Written by Max Sunnar

Netflix’s latest Christmas original Klaus (2019) tells the story of Jesper (Jason Schwartzman), a poorly performing postal academy student who is sent from his privileged lifestyle to the gloomy town of Smeerensburg and tasked with creating a successful postal service there.

Following several hopeless attempts, he befriends a mysterious carpenter named Klaus (J.K Simmons) who enjoys making toys. Together the duo brings the feuding town a wonderfully heart-warming story of how the legend of Santa Claus began.

I was immediately struck by the unique animation style of Klaus. A beautiful blend of both 2D and 3D animation was a refreshing break from what is now the traditional Pixar inspired 3D graphics. The illustration throughout felt like a children’s storybook had been brought to life, and that nostalgic feeling of being read a picture book warms your heart when watching Klaus, no matter what age you are. The look may be nostalgic when you consider the director is Sergio Pablos who previously worked as an animator for traditional Disney animations such as Hercules (1997). 

From Joan Cusack (Toy Story, School of Rock), Rashida Jones (Parks and Recreation, The Office) and J.K Simmons (Spider-Man, Whiplash), there are several familiar faces in this movie, who all deliver amazing performances. However, Jason Schwartzman, who voices the film’s lead character Jesper, steals the show with an energetic and smart-mouthed performance. Although the character is selfish at the beginning of the film, he grows on the audience and becomes extremely likeable.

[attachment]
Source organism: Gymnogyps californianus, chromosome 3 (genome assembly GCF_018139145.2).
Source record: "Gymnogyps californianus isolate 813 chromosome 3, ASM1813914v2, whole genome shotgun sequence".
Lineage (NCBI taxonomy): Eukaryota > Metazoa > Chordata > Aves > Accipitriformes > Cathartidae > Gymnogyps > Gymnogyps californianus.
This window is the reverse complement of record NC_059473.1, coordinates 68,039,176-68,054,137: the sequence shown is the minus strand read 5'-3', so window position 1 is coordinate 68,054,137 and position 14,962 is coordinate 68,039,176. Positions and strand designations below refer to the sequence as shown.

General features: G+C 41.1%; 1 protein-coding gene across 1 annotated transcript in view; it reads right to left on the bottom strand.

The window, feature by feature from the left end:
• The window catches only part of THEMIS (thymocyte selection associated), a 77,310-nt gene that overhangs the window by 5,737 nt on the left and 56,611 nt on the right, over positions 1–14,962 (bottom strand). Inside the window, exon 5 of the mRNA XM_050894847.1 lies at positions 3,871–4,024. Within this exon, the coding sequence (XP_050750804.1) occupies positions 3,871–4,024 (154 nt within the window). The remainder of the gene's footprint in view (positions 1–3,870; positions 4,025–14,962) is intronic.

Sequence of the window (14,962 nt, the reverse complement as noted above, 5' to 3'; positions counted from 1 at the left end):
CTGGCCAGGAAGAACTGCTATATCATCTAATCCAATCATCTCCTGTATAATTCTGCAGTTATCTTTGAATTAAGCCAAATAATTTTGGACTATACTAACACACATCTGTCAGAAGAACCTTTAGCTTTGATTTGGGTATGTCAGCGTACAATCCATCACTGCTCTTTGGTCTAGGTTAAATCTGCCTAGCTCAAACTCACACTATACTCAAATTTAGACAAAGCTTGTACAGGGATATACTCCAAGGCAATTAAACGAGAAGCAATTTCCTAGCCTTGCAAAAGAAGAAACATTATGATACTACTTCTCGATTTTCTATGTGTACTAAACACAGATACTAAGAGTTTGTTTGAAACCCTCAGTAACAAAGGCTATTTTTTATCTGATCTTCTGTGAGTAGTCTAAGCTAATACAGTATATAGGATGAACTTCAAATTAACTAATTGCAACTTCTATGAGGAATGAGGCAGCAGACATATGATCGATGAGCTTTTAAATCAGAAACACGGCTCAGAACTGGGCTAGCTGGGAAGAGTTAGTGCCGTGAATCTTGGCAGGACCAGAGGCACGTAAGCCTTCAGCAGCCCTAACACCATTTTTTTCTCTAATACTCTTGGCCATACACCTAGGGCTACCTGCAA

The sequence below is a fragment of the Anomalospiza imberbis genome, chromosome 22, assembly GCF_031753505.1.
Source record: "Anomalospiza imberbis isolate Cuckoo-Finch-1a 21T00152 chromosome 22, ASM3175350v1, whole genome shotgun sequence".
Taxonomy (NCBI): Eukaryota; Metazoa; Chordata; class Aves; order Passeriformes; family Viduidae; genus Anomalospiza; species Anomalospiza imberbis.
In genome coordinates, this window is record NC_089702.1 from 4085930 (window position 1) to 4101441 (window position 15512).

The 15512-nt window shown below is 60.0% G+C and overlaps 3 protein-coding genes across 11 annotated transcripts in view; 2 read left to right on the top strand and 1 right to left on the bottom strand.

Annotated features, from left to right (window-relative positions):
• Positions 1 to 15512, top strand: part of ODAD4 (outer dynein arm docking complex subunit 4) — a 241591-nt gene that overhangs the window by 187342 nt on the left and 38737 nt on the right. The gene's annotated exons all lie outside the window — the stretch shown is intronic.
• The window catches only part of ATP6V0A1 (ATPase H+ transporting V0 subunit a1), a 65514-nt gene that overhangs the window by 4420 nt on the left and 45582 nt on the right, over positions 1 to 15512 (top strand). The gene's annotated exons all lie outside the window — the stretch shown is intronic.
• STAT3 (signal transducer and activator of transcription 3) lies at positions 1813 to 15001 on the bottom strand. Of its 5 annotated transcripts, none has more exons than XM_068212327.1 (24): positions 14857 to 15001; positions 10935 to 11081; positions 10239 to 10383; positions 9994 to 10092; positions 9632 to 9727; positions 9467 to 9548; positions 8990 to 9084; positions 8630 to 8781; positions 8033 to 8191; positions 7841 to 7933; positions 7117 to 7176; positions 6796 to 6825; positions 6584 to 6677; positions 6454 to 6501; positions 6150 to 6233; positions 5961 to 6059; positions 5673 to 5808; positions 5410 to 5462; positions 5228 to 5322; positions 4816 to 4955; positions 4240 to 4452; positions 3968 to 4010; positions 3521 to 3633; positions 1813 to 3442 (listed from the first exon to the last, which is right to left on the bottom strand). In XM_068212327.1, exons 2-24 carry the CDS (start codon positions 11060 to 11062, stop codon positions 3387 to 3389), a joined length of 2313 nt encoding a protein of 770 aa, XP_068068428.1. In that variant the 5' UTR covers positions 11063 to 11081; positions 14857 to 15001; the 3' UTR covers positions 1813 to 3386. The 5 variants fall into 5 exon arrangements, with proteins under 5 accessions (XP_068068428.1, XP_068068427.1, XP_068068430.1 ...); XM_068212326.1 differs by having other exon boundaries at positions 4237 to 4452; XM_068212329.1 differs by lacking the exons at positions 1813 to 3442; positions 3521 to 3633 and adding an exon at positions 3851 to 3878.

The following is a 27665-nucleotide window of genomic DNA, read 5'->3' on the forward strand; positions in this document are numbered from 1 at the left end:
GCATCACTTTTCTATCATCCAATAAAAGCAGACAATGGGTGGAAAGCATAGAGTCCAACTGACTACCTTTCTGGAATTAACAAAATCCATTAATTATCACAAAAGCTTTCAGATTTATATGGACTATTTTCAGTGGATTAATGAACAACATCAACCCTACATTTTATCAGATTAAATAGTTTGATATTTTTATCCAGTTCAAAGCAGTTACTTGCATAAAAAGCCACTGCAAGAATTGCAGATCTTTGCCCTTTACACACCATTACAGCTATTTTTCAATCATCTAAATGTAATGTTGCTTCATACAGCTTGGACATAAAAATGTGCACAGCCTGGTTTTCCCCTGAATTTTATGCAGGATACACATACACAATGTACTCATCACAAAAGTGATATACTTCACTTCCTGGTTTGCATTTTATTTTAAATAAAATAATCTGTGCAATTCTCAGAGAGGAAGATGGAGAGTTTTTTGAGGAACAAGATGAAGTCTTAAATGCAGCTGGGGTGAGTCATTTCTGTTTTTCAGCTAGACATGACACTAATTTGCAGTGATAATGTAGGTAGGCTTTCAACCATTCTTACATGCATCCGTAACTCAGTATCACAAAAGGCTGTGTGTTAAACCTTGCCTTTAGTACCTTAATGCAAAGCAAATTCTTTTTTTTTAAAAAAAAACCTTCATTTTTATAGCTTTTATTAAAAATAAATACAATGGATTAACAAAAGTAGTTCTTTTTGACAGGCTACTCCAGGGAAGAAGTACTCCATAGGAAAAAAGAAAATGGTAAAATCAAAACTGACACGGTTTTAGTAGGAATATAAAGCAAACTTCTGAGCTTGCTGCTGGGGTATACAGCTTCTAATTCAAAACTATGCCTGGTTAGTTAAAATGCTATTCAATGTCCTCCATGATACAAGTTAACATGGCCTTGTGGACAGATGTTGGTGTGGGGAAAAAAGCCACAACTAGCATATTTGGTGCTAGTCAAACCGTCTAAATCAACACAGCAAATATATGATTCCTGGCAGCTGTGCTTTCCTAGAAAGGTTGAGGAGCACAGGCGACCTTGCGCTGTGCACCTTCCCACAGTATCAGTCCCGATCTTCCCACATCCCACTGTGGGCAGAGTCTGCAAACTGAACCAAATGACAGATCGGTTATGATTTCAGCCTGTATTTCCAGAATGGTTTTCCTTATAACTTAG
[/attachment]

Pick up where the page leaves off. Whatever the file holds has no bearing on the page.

There are several moments within the film that tug at your heartstrings, and I was surprised how often these moments occurred within a children’s movie. When introduced, the character of Klaus is far from the jolly “plump guy in a red suit” that we all know and love. 

Instead, he is introduced as a scary axe-wielding giant. The film explores an emotional backstory of Klaus and the reasons why he enjoys crafting toys and making children smile. Isolated on the other side of the town, Klaus is initially quiet and scared to open up, but his kindness soon shines through, and it’s great to see his character grow into the Claus we know so well. 

As the origin of Santa is told, the film explains several elements of his legend. For example, letters to Klaus being collected to reach Jesper’s personal goal, how Jesper eats the cookies left out at night by the children when he delivers their presents or when Jesper gives a naughty child a lump of coal, encouraging other kids to be on their best behaviour. 

One subplot that I particularly loved was the relationship between Jesper and the young Saami-speaking Margu, who develop a particularly close bond with each other, despite their inability to communicate with each other. 

The island of Smeerensburg is a character in its own right, which also goes through a development. It starts as a bleak and desolate town, where hatred and quarrelling reign supreme. The family feud between the Krums and the Ellingboes clans destroys any possibility of the island thriving, so when Klaus and Jesper begin spreading joy, and lessons of kindness, the change in Smeerensburg’s atmosphere is noticeable through the changes in the colour scheme and music. 

Before watching Klaus, I did not expect much from yet another Christmas film from Netflix. However, from its adorable characters, gorgeous visuals and genuinely funny moments, this film exceeded my expectations drastically. I adored the evolution of Jesper, as we have seen him grow from a selfish young postman to a man who shares Klaus’ dream of putting a smile on people’s faces; embracing the motto: “a true selfless act always sparks another”. 
Klaus is an uplifting story about kindness and the gift of giving. It has all the characteristics of becoming a Christmas classic that I would watch every festive season.